From launch to landing - Indian moon mission’s journey

November 14th, 2008 - 11:45 pm ICT by IANS  

ISROBangalore, Nov 14 (IANS) India’s first probe into moon landed on the lunar surface Friday night after riding on Chandrayaan-1, the country’s first unmanned spacecraft to the moon, after travelling around 384,000 km in 24 days days after blasting off from Sriharikota in Andhra Pradesh Oct 22.Soon after the launch at 6.22 a.m. the spacecraft carrying 11 scientific payloads was put in an orbit of 22,860 km apogee (farthest point to the earth) and 225 km perigee (nearest point to the earth).

This is how Chandrayaan-1 reached the lunar orbit and then sent the moon impact probe (MIP) with the colours of the Indian national flag painted on its sides to the lunar surface.

Oct 23, first orbit raising exercise: apogee 37,900 km, perigee 305 km, 11 days to go round the earth.

Oct 25: apogee 74,715 km, perigee 336 km. 25 and half hours to orbit the earth.

Oct 26: apogee 164,600 km, perigee 348 km. Enters deep space. Takes 73 hours to go round the earth.

Oct 29: apogee 267,000 km, perigee 465 km. Six days to orbit the earth.

Oct 29: The terrain mapping camera successfully tested. First pictures, of northern coast of Australia from a height of 9,000 km and of southern coast from a height of 70,000 km. ISRO says “excellent imagery”.

Nov 4: Reaches 380,000 km from earth, just around 4,000 km from moon.

Nov 8: Chandrayaan-1 successfully enters lunar orbit around 5.15 p.m. and India becomes the fifth country to send a spacecraft to moon. The others are United States, former Soviet Union, Japan and China. The European Space Agency (ESA), a consortium of 17 countries, has also sent a spacecraft to moon.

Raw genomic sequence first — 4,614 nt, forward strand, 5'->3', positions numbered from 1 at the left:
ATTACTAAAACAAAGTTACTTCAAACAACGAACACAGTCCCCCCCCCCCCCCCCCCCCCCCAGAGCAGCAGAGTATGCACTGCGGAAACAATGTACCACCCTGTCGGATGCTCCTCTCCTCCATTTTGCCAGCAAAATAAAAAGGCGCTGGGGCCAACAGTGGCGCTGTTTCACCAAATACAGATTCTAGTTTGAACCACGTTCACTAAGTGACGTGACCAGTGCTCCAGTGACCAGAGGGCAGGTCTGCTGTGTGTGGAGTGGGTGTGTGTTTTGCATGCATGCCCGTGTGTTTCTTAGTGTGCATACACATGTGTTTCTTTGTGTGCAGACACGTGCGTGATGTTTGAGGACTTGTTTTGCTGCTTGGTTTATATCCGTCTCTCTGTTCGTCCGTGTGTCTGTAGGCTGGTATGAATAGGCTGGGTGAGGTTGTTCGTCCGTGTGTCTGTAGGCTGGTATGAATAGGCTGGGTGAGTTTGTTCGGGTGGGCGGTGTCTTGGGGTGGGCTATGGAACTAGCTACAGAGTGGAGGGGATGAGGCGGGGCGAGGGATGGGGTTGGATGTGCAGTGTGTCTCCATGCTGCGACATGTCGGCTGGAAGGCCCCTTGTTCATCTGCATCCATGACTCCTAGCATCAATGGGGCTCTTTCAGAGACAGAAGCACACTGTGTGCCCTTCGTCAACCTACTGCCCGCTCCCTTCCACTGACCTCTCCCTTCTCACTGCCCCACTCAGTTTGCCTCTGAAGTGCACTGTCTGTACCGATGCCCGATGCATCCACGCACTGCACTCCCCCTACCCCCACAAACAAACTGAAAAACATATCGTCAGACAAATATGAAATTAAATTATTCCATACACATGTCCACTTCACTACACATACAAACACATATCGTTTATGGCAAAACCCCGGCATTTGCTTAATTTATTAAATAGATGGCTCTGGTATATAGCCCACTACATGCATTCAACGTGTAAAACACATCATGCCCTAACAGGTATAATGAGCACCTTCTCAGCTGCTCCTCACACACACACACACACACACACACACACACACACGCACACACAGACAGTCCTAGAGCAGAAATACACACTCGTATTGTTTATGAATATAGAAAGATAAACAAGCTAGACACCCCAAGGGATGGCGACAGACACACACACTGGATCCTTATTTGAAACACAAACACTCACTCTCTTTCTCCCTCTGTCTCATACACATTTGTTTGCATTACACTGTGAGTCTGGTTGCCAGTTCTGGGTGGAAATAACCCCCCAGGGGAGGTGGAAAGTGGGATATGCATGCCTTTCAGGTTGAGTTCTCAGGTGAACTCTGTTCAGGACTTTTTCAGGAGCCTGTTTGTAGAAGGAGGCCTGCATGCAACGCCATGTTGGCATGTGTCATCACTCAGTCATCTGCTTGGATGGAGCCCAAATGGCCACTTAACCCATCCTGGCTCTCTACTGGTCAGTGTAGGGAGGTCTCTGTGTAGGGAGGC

Nov 9: Chandrayaan-1 nudges closer to moon, orbiting over its polar regions at 200 km periselene (nearest point from moon) and 7,500 km aposelene (farthest point from moon).

Nov 10: The spacecraft moves to 187 km from the moon (periselene) and 255 km away (aposelene), orbiting elliptically once in every 2 hours and 16 minutes over the polar regions of the moon.

Nov 11: Chandrayaan-1 moves into further lower orbit of 102-km periselene and 255-km aposelene.

Nov 12: Placed in the final circular lunar orbit of 100 km, spinning around the poles of the moon every two hours.

Nov 13: Excitement builds ahead of the landing of the moon impact probe (MIP) on lunar surface Nov 14 night.

Nov 14 morning: Countdown begins at ISRO’s ground command and tracking centre in Bangalore.

Nov 14 afternoon: Former Indian president A.P.J. Abdul Kalam arrives at the command and tracking centre to be part of the ‘India on Moon’ mission.

Nov 14 evening: At 8.06 p.m. Chandrayaan-1 releases the MIP.

Nov 14: At 8.31 p.m., the MIP covers the 100 km distance, taking “beautiful pictures of the lunar surface” as it descends.

At 6.22 am on Oct 22, ISRO chief G. Madhavan Nair said: “Our baby is on way to the moon.”

On Nov 14 night, he said: “We have given the moon to India.”

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